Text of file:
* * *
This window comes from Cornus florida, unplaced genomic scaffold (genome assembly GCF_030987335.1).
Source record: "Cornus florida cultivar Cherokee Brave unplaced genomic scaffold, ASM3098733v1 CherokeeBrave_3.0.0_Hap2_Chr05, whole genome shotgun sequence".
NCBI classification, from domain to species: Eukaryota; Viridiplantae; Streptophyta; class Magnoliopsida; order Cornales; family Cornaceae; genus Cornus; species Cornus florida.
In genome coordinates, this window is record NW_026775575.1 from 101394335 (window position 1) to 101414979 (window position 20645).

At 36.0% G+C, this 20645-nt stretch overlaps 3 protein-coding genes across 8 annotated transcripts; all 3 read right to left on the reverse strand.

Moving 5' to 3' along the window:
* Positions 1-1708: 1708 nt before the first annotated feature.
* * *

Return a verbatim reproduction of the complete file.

This window comes from Cornus florida, unplaced genomic scaffold (genome assembly GCF_030987335.1).
Source record: "Cornus florida cultivar Cherokee Brave unplaced genomic scaffold, ASM3098733v1 CherokeeBrave_3.0.0_Hap2_Chr05, whole genome shotgun sequence".
NCBI classification, from domain to species: Eukaryota; Viridiplantae; Streptophyta; class Magnoliopsida; order Cornales; family Cornaceae; genus Cornus; species Cornus florida.
In genome coordinates, this window is record NW_026775575.1 from 101394335 (window position 1) to 101414979 (window position 20645).

At 36.0% G+C, this 20645-nt stretch overlaps 3 protein-coding genes across 8 annotated transcripts; all 3 read right to left on the reverse strand.

Moving 5' to 3' along the window:
* Positions 1-1708: 1708 nt before the first annotated feature.